Have you ever wondered why no matter how much you restrict your food intake, you’re still not losing weight? Or if not, you end up not cooking and preparing your food properly no matter how you follow the recipe religiously?
The culprit behind this inaccurate measurement may be your volumetric measures. The renowned chefs recommend you use kitchen scales instead. Kitchen scales provide an accurate measure to your cooking recipe – which makes your cooking session not only easier but your food also gets healthier as your body consumes the right amount of food.
According to renowned chef Marc Matsumoto, volumetric measures like cups, tablespoons, and teaspoons are the wrong way to measure solid ingredients – especially when dealing with large amounts. According to him, the misuse of this measurement provides a false sense of accuracy to the cook.
Marc cited an example when dealing with flour. Flour has a lot of air between the particles of wheat. This means that the flour can be compressed, which alters the number of floors you can fit in one cup. If you depend on volumetric measures to weigh in flour, you may be adding way too little or top much when it comes to the dishes you prepare.
However, you can prevent inaccuracy when you use a kitchen scale. Marc tested this by scooping 1 cup of flour with the same cup. The twist, though, was that he used different angles of an approach and amounts of force in scooping the flour before weighing it on the kitchen scale.
The lightest cup yielded 157 grams of flour while the heaviest cup yielded 201 grams. That’s about 28% difference in the flour’s amount measured by the same cup. This significant difference in measurement only worsens when you try to measure herbs and other items.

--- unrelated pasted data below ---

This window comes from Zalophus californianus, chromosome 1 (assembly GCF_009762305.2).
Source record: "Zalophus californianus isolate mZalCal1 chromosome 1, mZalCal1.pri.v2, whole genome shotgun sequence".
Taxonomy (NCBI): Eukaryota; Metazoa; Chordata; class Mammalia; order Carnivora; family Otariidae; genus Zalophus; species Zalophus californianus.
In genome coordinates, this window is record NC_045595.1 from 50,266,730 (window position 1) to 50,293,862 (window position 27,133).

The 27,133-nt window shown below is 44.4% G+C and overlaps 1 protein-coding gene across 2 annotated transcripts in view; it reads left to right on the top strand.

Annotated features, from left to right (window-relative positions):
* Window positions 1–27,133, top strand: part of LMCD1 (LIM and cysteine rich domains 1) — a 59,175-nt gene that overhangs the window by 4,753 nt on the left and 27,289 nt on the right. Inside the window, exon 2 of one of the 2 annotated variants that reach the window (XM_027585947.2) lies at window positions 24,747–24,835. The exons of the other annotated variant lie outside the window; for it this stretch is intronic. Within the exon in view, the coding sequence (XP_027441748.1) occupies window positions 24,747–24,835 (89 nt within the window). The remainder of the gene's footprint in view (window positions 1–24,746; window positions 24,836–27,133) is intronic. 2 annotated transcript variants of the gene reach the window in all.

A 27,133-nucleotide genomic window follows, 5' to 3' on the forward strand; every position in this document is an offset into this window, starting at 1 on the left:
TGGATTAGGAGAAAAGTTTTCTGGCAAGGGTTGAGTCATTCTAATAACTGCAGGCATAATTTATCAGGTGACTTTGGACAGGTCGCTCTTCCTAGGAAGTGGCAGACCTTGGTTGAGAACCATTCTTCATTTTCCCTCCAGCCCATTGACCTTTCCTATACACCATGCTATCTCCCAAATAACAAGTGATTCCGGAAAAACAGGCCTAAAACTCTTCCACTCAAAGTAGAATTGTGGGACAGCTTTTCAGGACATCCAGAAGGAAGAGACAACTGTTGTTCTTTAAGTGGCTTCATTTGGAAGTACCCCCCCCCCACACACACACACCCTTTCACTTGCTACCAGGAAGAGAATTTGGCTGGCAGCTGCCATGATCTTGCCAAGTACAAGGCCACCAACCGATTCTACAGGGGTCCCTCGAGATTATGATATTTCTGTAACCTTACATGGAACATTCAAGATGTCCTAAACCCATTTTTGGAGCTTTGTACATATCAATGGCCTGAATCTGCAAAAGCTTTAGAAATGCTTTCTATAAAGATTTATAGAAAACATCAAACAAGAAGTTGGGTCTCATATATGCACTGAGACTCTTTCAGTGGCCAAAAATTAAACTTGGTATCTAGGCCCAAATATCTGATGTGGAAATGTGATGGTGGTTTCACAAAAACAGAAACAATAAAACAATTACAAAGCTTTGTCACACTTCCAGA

Easy to Use
Another reason why health experts recommend using a kitchen scale is that the weighing is done digitally. According to them, it eliminates human errors upon weighing like the angles of the approach or forces used to scoop an ingredient.
For example, you may end up having more flour if you scoop it densely, or have little flour if you scoop it loosely. Fear not, these errors will be eliminated when you purchase a digital scale.
The scale will have a large digital screen to display the exact weight of your items. The tear button allows you to put a bowl and zero out its measurement on the scale. So if your recipe calls for 250 grams of flour, 5 grams of salt, and 10 grams of yeast, you can just put the bowl on the scale and tear it before pouring the ingredients and get the exact measurements without creating a mess in your kitchen.
Does your head throb when you deal with numbers and conversions? Worry no more. According to Marc, most digital kitchen scales are equipped with the automatic conversion – enabling you to switch between imperial and metric measurements automatically.
While metric tends to be more common and easier to use than imperial, there might be times where you need to use imperial measurements, especially when dealing with small quantities.
Affordable and Handy
Unlike traditional, manual scales, digital kitchen scales are cheap. You can purchase it for as low as $10.
What’s more? It’s also handy and portable, unlike the traditional ones. Its size is no bigger than carrying a small paperback book. It is tge perfect item to include in your limited kitchen space.